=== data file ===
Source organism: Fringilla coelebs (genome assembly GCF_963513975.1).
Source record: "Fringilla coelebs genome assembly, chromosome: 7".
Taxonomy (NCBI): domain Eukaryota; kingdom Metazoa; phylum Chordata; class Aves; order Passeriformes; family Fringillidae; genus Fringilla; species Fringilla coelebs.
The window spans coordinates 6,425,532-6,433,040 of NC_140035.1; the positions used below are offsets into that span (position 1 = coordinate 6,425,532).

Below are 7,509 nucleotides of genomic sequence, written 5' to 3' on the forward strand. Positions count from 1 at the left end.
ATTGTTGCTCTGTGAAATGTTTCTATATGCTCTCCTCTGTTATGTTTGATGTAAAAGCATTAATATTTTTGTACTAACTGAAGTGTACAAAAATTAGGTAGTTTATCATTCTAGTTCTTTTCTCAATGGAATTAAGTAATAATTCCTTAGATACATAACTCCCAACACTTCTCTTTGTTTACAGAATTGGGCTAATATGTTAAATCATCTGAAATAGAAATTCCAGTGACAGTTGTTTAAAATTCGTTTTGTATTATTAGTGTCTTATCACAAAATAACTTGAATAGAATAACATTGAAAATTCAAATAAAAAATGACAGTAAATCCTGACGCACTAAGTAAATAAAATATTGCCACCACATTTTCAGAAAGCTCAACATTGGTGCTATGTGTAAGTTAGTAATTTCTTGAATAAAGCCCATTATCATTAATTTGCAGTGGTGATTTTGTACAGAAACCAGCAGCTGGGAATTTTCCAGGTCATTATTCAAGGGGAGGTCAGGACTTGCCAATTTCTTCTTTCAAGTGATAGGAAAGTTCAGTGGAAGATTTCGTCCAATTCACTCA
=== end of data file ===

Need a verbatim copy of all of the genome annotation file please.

Source organism: Fringilla coelebs (genome assembly GCF_963513975.1).
Source record: "Fringilla coelebs genome assembly, chromosome: 7".
Taxonomy (NCBI): domain Eukaryota; kingdom Metazoa; phylum Chordata; class Aves; order Passeriformes; family Fringillidae; genus Fringilla; species Fringilla coelebs.
The window spans coordinates 6,425,532-6,433,040 of NC_140035.1; the positions used below are offsets into that span (position 1 = coordinate 6,425,532).

Below are 7,509 nucleotides of genomic sequence, written 5' to 3' on the forward strand. Positions count from 1 at the left end.
ATTGTTGCTCTGTGAAATGTTTCTATATGCTCTCCTCTGTTATGTTTGATGTAAAAGCATTAATATTTTTGTACTAACTGAAGTGTACAAAAATTAGGTAGTTTATCATTCTAGTTCTTTTCTCAATGGAATTAAGTAATAATTCCTTAGATACATAACTCCCAACACTTCTCTTTGTTTACAGAATTGGGCTAATATGTTAAATCATCTGAAATAGAAATTCCAGTGACAGTTGTTTAAAATTCGTTTTGTATTATTAGTGTCTTATCACAAAATAACTTGAATAGAATAACATTGAAAATTCAAATAAAAAATGACAGTAAATCCTGACGCACTAAGTAAATAAAATATTGCCACCACATTTTCAGAAAGCTCAACATTGGTGCTATGTGTAAGTTAGTAATTTCTTGAATAAAGCCCATTATCATTAATTTGCAGTGGTGATTTTGTACAGAAACCAGCAGCTGGGAATTTTCCAGGTCATTATTCAAGGGGAGGTCAGGACTTGCCAATTTCTTCTTTCAAGTGATAGGAAAGTTCAGTGGAAGATTTCGTCCAATTCACTCA